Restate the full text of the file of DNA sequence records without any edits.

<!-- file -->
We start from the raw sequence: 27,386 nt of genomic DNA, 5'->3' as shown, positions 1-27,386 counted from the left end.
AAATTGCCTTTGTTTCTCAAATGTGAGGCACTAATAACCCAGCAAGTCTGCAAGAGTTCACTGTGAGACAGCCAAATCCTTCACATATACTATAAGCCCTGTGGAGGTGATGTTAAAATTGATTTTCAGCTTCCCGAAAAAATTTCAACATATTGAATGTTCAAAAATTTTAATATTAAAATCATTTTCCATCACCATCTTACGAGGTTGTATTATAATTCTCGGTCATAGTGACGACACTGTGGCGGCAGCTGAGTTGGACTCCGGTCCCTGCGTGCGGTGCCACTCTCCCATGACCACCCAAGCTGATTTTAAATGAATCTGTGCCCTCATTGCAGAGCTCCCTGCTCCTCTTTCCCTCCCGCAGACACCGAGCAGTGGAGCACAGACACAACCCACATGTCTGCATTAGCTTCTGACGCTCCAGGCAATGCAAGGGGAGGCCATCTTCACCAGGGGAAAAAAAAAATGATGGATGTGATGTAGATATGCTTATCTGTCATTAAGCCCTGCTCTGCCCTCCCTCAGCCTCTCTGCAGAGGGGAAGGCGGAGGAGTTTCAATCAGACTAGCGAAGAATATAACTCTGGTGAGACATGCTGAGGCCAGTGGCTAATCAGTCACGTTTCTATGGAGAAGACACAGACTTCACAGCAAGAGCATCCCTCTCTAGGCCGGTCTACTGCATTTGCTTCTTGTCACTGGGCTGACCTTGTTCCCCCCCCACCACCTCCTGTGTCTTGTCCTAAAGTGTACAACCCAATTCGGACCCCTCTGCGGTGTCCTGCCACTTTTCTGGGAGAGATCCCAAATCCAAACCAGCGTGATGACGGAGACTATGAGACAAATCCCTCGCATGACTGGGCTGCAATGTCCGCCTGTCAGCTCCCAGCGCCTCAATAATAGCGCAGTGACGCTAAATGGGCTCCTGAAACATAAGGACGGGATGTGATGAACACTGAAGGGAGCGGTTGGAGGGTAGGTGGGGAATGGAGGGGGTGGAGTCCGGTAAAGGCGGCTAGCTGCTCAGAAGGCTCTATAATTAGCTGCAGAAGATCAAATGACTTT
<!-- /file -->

We start from the raw sequence: 27,386 nt of genomic DNA, 5'->3' as shown, positions 1-27,386 counted from the left end.
AAATTGCCTTTGTTTCTCAAATGTGAGGCACTAATAACCCAGCAAGTCTGCAAGAGTTCACTGTGAGACAGCCAAATCCTTCACATATACTATAAGCCCTGTGGAGGTGATGTTAAAATTGATTTTCAGCTTCCCGAAAAAATTTCAACATATTGAATGTTCAAAAATTTTAATATTAAAATCATTTTCCATCACCATCTTACGAGGTTGTATTATAATTCTCGGTCATAGTGACGACACTGTGGCGGCAGCTGAGTTGGACTCCGGTCCCTGCGTGCGGTGCCACTCTCCCATGACCACCCAAGCTGATTTTAAATGAATCTGTGCCCTCATTGCAGAGCTCCCTGCTCCTCTTTCCCTCCCGCAGACACCGAGCAGTGGAGCACAGACACAACCCACATGTCTGCATTAGCTTCTGACGCTCCAGGCAATGCAAGGGGAGGCCATCTTCACCAGGGGAAAAAAAAAATGATGGATGTGATGTAGATATGCTTATCTGTCATTAAGCCCTGCTCTGCCCTCCCTCAGCCTCTCTGCAGAGGGGAAGGCGGAGGAGTTTCAATCAGACTAGCGAAGAATATAACTCTGGTGAGACATGCTGAGGCCAGTGGCTAATCAGTCACGTTTCTATGGAGAAGACACAGACTTCACAGCAAGAGCATCCCTCTCTAGGCCGGTCTACTGCATTTGCTTCTTGTCACTGGGCTGACCTTGTTCCCCCCCCACCACCTCCTGTGTCTTGTCCTAAAGTGTACAACCCAATTCGGACCCCTCTGCGGTGTCCTGCCACTTTTCTGGGAGAGATCCCAAATCCAAACCAGCGTGATGACGGAGACTATGAGACAAATCCCTCGCATGACTGGGCTGCAATGTCCGCCTGTCAGCTCCCAGCGCCTCAATAATAGCGCAGTGACGCTAAATGGGCTCCTGAAACATAAGGACGGGATGTGATGAACACTGAAGGGAGCGGTTGGAGGGTAGGTGGGGAATGGAGGGGGTGGAGTCCGGTAAAGGCGGCTAGCTGCTCAGAAGGCTCTATAATTAGCTGCAGAAGATCAAATGACTTT